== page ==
Darkening Day: Air Pollution Films and Environmental Awareness, 1960–1972

NEWEST ESSAY & FILM
By Jennifer Lynn Peterson, PhD

The 1960s represent a turning point in popular awareness about environmental problems. The modern environmental movement that emerged in the mid-1960s and early ‘70s focused on a new set of concerns such as air pollution, water pollution, and pesticides. More federal environmental bills were signed in the 1960s and early 1970s than at any other period in U.S. history.

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Screening the Nurse: Film, Fear, and Narrative from the 1940s to the 1970s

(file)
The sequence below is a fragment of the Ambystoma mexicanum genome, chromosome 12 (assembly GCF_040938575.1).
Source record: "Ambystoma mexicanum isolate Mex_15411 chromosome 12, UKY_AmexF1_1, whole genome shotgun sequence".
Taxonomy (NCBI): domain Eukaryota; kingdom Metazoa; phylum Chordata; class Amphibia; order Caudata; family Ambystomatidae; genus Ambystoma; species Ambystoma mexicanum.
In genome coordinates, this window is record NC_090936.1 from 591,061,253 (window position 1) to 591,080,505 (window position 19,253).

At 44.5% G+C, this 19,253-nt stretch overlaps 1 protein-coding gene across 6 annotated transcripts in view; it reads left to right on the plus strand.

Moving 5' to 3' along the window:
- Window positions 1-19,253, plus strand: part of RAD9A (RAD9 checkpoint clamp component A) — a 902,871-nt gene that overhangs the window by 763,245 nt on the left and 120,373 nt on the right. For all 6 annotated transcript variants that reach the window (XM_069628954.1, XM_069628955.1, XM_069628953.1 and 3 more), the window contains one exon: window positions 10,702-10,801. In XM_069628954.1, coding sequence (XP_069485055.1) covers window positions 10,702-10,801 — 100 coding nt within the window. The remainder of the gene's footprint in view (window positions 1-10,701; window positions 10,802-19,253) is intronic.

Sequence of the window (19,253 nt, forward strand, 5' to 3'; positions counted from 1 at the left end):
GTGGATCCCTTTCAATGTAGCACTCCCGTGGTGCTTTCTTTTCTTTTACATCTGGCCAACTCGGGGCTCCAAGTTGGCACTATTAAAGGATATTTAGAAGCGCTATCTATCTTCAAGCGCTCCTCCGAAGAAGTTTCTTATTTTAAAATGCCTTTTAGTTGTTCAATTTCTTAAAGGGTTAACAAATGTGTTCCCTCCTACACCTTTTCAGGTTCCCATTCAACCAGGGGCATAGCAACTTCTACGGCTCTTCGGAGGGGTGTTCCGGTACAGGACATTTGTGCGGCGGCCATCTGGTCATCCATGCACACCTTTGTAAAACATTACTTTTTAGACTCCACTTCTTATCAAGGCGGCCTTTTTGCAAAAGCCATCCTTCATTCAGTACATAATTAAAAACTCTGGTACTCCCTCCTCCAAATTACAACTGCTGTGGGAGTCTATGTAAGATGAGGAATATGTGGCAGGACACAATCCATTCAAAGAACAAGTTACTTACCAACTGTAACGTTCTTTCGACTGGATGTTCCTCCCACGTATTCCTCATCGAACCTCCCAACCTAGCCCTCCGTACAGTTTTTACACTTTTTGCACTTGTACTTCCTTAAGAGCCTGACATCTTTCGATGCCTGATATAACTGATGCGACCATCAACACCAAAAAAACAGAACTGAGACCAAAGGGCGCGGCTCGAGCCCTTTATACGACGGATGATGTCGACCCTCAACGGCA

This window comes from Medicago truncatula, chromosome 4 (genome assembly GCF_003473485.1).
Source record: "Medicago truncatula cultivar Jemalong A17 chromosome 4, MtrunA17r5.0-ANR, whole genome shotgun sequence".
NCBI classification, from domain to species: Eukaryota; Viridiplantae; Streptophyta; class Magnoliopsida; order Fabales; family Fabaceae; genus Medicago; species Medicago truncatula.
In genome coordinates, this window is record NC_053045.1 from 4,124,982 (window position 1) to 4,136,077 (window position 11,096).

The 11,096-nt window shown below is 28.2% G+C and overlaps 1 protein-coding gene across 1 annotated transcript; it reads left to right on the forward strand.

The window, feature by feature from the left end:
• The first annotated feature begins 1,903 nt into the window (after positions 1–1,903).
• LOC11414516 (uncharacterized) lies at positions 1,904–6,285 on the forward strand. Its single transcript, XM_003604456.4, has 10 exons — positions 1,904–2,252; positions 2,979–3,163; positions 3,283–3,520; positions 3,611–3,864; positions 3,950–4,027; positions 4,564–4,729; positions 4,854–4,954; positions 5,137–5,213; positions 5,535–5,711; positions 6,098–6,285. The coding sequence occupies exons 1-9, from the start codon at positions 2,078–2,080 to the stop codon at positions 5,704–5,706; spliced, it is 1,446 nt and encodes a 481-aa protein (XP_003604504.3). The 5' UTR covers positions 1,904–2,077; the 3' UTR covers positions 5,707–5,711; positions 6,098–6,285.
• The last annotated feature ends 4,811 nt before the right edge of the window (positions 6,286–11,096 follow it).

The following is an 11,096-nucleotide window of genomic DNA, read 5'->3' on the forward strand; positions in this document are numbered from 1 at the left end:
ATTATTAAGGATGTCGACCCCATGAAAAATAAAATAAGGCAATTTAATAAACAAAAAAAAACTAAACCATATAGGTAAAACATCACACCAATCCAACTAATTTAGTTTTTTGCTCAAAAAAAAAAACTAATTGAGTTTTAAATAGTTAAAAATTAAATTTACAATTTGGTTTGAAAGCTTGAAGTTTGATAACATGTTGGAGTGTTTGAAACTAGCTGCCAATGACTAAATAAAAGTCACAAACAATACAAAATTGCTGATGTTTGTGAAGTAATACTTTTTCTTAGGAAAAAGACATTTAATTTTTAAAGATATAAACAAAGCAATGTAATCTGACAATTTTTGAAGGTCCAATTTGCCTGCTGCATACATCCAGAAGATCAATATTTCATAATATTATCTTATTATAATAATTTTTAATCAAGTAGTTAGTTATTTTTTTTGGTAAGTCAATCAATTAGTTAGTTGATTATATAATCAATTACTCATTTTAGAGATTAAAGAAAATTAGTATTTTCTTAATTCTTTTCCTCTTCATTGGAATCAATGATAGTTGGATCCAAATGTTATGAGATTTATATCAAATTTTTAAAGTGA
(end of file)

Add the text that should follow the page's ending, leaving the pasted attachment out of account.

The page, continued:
By David Cantor, PhD

In the early twentieth century, American nursing leaders came to see the motion picture as a quintessentially modern instrument of education, training, and recruitment. In their view, movies were a powerful tool to transform public opinion, to instruct new recruits in the mysteries of nursing practice, and to keep the qualified nurse abreast of new developments in the field.

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